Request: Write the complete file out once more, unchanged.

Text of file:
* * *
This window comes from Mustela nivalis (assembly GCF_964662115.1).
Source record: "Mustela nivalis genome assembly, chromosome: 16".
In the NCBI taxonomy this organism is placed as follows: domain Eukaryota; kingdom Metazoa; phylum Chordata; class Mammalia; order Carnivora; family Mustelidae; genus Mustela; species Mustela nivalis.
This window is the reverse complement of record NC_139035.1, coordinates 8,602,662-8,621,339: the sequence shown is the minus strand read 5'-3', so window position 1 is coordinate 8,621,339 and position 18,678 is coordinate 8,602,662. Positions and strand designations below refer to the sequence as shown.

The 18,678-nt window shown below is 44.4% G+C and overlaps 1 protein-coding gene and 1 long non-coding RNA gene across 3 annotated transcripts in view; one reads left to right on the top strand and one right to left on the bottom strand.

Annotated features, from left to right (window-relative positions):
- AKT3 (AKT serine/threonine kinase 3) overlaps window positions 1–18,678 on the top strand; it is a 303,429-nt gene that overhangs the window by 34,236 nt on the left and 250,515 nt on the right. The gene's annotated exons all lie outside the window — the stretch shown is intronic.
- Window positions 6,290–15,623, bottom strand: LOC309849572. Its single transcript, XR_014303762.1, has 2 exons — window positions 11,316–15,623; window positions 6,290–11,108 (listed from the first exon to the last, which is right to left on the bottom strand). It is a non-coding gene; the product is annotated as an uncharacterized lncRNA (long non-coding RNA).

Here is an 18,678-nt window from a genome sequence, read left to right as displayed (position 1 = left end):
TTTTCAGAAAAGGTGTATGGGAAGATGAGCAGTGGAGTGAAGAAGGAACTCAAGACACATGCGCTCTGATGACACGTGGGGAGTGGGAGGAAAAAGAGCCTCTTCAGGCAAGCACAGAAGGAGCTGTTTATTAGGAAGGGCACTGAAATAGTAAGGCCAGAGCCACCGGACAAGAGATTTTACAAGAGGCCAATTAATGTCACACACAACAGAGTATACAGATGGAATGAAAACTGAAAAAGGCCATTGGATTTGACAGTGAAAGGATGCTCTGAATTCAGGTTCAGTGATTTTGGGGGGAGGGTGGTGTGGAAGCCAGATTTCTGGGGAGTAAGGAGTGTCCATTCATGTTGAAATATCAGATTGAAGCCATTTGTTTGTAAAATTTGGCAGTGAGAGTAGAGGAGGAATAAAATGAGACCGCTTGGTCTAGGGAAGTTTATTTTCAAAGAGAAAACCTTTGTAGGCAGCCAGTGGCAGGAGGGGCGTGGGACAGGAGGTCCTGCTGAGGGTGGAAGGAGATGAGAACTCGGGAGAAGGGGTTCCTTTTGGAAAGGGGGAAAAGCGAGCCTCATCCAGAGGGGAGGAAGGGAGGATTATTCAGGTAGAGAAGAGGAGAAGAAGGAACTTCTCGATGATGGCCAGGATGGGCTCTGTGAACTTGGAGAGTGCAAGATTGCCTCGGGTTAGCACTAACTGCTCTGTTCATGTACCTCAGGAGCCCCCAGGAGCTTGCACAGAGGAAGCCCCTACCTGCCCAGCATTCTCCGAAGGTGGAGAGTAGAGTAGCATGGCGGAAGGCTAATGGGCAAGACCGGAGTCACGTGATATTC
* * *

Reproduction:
This window comes from Mustela nivalis (assembly GCF_964662115.1).
Source record: "Mustela nivalis genome assembly, chromosome: 16".
In the NCBI taxonomy this organism is placed as follows: domain Eukaryota; kingdom Metazoa; phylum Chordata; class Mammalia; order Carnivora; family Mustelidae; genus Mustela; species Mustela nivalis.
This window is the reverse complement of record NC_139035.1, coordinates 8,602,662-8,621,339: the sequence shown is the minus strand read 5'-3', so window position 1 is coordinate 8,621,339 and position 18,678 is coordinate 8,602,662. Positions and strand designations below refer to the sequence as shown.

The 18,678-nt window shown below is 44.4% G+C and overlaps 1 protein-coding gene and 1 long non-coding RNA gene across 3 annotated transcripts in view; one reads left to right on the top strand and one right to left on the bottom strand.

Annotated features, from left to right (window-relative positions):
- AKT3 (AKT serine/threonine kinase 3) overlaps window positions 1–18,678 on the top strand; it is a 303,429-nt gene that overhangs the window by 34,236 nt on the left and 250,515 nt on the right. The gene's annotated exons all lie outside the window — the stretch shown is intronic.
- Window positions 6,290–15,623, bottom strand: LOC309849572. Its single transcript, XR_014303762.1, has 2 exons — window positions 11,316–15,623; window positions 6,290–11,108 (listed from the first exon to the last, which is right to left on the bottom strand). It is a non-coding gene; the product is annotated as an uncharacterized lncRNA (long non-coding RNA).

Here is an 18,678-nt window from a genome sequence, read left to right as displayed (position 1 = left end):
TTTTCAGAAAAGGTGTATGGGAAGATGAGCAGTGGAGTGAAGAAGGAACTCAAGACACATGCGCTCTGATGACACGTGGGGAGTGGGAGGAAAAAGAGCCTCTTCAGGCAAGCACAGAAGGAGCTGTTTATTAGGAAGGGCACTGAAATAGTAAGGCCAGAGCCACCGGACAAGAGATTTTACAAGAGGCCAATTAATGTCACACACAACAGAGTATACAGATGGAATGAAAACTGAAAAAGGCCATTGGATTTGACAGTGAAAGGATGCTCTGAATTCAGGTTCAGTGATTTTGGGGGGAGGGTGGTGTGGAAGCCAGATTTCTGGGGAGTAAGGAGTGTCCATTCATGTTGAAATATCAGATTGAAGCCATTTGTTTGTAAAATTTGGCAGTGAGAGTAGAGGAGGAATAAAATGAGACCGCTTGGTCTAGGGAAGTTTATTTTCAAAGAGAAAACCTTTGTAGGCAGCCAGTGGCAGGAGGGGCGTGGGACAGGAGGTCCTGCTGAGGGTGGAAGGAGATGAGAACTCGGGAGAAGGGGTTCCTTTTGGAAAGGGGGAAAAGCGAGCCTCATCCAGAGGGGAGGAAGGGAGGATTATTCAGGTAGAGAAGAGGAGAAGAAGGAACTTCTCGATGATGGCCAGGATGGGCTCTGTGAACTTGGAGAGTGCAAGATTGCCTCGGGTTAGCACTAACTGCTCTGTTCATGTACCTCAGGAGCCCCCAGGAGCTTGCACAGAGGAAGCCCCTACCTGCCCAGCATTCTCCGAAGGTGGAGAGTAGAGTAGCATGGCGGAAGGCTAATGGGCAAGACCGGAGTCACGTGATATTC